Six ways Bayer embraces 'open innovation'.
A minor revolution is underway in R&D and we are smart to take heed. Taking their cue from open source software movement, large organisations are out-sourcing their innovation projects on the assumption that the best ideas are outside the company walls.
In truth, the idea is not new – it’s probably been happening since we started drawing on cave walls. In 2005 it got a proper name with a book by Harvard professor Henry Chesbrough. He was curious why Xerox’s famous research house, PARC, was so good at the R and so bad at the D. His conclusion: Xerox failed to collaborate with other organisations, who, via former PARC employees, simply took the ideas and ran, mostly to Steve Jobs.
But R&D is hard enough to do alone. Now you want us to collaborate, too?
Well, yes, and the good news is that some are doing it well. I was invited by German science company Bayer to attend a series of events and tour some of its facilities to see the open innovation up close. I’ve blogged about some of my experiences. By way of context, Bayer is the lead sponsor of the New Zealand Innovator Awards and will spend 15 billion euros internationally on R&D in the next three years.
First, you need to understand the motivation behind open innovation. Dr Wolfgang Plischke, Bayer’s head of innovation, points out that although the company spends 2.75 billion euros on life sciences R&D every year, that’s only one per cent of the world’s life sciences research spend.
“It’s important to consider the other 99 percent,” he says. To tap into that ‘other 99 percent’ Bayer outsources its innovation programme, engaging with a staggering 800 partners across the globe. Dr Plischke outlined the six main ways it outsources innovation.
Probably the most radical for this 150-year-old firm is its crowd-sourcing programme, grants4targets, where Bayer invites companies and scientists to apply for money, tools and expertise in exchange for access to their promising pharmaceutical products. Since its launch in 2009 it has received 825 proposals, of which 114 have been accepted for further development.
Targeting promising biotechs and pharmaceuticals, Bayer set up a San Francisco incubator called CoLaborator. The facility offers start-ups expertise and equipment to develop drugs that align with its strategy. Launched in September, it already has two tenants with more expected.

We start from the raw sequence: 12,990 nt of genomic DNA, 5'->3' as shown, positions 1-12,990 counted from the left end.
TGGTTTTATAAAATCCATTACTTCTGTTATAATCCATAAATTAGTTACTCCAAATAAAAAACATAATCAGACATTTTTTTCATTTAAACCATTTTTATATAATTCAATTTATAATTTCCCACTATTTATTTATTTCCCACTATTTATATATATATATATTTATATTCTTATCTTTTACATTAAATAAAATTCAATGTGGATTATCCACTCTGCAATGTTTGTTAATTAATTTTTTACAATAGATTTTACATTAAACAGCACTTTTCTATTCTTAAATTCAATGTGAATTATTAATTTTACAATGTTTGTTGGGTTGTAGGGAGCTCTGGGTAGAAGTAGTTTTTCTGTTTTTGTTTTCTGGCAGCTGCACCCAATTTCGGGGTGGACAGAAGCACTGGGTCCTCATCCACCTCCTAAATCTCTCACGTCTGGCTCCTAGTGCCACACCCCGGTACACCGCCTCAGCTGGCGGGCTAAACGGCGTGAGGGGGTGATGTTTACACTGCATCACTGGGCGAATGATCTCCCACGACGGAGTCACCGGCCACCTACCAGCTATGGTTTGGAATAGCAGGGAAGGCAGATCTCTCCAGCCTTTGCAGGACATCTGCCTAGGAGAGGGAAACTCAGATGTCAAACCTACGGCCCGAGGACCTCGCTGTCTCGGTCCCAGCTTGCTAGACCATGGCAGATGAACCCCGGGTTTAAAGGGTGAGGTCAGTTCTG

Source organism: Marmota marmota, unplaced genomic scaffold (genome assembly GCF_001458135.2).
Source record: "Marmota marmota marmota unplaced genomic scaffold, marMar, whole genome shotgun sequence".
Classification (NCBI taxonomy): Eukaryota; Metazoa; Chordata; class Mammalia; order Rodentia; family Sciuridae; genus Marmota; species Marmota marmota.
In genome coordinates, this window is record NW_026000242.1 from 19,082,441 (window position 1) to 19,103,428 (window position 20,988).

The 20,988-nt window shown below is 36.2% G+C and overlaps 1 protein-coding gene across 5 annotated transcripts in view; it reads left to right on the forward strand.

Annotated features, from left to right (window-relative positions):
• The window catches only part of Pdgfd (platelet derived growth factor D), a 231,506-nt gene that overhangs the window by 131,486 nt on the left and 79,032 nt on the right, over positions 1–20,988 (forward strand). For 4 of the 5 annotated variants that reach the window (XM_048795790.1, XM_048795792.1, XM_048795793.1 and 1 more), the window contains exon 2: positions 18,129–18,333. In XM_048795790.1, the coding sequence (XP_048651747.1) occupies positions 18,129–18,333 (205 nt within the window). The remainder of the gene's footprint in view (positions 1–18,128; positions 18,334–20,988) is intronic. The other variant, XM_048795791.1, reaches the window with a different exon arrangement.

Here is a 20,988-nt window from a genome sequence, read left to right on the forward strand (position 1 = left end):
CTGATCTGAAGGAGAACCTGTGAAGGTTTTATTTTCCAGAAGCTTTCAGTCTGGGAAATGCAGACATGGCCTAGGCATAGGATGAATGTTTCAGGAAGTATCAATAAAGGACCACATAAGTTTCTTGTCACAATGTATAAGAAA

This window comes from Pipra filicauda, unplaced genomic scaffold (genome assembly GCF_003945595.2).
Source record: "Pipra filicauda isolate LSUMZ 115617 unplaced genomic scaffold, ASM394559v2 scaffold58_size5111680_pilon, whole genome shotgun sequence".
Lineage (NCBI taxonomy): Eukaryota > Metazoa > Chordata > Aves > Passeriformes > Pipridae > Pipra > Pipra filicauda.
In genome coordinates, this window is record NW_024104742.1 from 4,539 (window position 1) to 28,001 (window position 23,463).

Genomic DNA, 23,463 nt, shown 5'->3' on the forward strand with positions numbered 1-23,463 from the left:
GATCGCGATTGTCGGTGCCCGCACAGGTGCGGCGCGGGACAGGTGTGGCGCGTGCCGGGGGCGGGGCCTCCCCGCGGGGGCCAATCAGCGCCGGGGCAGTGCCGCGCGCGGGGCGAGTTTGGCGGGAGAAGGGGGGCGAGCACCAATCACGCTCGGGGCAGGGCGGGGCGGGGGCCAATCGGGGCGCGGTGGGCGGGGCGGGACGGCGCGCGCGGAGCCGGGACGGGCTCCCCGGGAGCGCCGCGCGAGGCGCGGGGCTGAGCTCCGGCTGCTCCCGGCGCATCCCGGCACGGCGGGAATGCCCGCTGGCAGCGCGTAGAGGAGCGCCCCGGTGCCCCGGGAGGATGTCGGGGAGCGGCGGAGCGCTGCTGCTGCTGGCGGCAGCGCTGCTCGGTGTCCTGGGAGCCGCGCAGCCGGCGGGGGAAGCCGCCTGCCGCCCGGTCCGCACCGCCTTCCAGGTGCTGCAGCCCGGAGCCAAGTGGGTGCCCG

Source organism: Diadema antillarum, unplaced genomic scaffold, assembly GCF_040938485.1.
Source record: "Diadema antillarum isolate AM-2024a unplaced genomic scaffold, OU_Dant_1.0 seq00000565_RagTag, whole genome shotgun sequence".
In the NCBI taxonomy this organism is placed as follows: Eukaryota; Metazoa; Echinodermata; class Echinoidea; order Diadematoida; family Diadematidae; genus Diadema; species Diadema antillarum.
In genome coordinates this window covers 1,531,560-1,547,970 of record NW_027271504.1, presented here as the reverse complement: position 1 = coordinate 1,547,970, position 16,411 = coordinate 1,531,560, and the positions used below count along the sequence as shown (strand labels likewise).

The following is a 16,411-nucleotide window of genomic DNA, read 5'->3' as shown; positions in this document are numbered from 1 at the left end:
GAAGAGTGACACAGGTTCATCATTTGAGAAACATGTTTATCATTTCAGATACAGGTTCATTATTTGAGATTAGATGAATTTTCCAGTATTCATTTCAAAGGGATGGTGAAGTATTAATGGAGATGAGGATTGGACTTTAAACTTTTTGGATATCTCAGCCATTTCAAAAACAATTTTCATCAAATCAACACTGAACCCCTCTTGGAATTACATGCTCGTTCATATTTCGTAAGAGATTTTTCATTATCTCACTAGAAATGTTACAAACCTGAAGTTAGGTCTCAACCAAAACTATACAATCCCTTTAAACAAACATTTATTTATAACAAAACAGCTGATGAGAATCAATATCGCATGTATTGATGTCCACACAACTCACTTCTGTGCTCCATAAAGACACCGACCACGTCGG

3. Strategy partnerships
A more common but highly successful approach is strategic partnerships, in which Bayer forms joint venture or deep level partnerships with like-minded organisations. These may be research institutes or universities but typically involve Bayer funding research in exchange for owning the outcome. The partnership with technical university RWTH Aachen, is a good example. So are its many programmes for plant improvements, such as a cotton breeding programme with Australia’s CSIRO.
Bayer is active in industry-wide collaborations, such as the European Union’s Innovative Medicines Initiative. The IMI consists of pharmaceuticals, governments, policy makers, hospitals, research institutes and universities and aims to break down the barriers that slow the speed of drug development. By exposing itself to industry-wide discussions, Bayer contributes to the growth of the sector but also exposes itself to new ideas.
Behind all these programmes sits Bayer’s considerable wealth. To pay for all of the life sciences innovation described above its sets aside 30 million euros in a Life Sciences Fund.
6. Internal collaborations
Ironically, sometimes Bayer’s external partnerships are easier to achieve than internal ones, possibly because it runs three reasonably separate business units in Human, Crop and Materials Sciences. Plishscke is determined to break down the walls in his desire to create multi-disciplinary innovation teams: “We cannot expect to cooperate externally if can’t do it internally,” he says.
Just how is any of this relevant to New Zealand? Well, for one thing, Kiwi companies should approach Bayer for funding and partnerships. And not just Bayer. Most tech giants are seeking such partnerships. And don’t forget the government, which has close to $92 million to burn in R&D funding.
It also reinforces the oft-repeated mantra of innovators and creatives: no-one has a monopoly on ideas. Bill Joy, the founder of Sun Microsystems, put it another way: “Not all the smartest people in the world work here.” Perhaps the smartest thing to do is reach out.
If Bayer, with its almost 3 billion euros in R&D spend, believes it’s missing 99 percent of the new ideas, then what are you missing out on? And how will you open your innovation?
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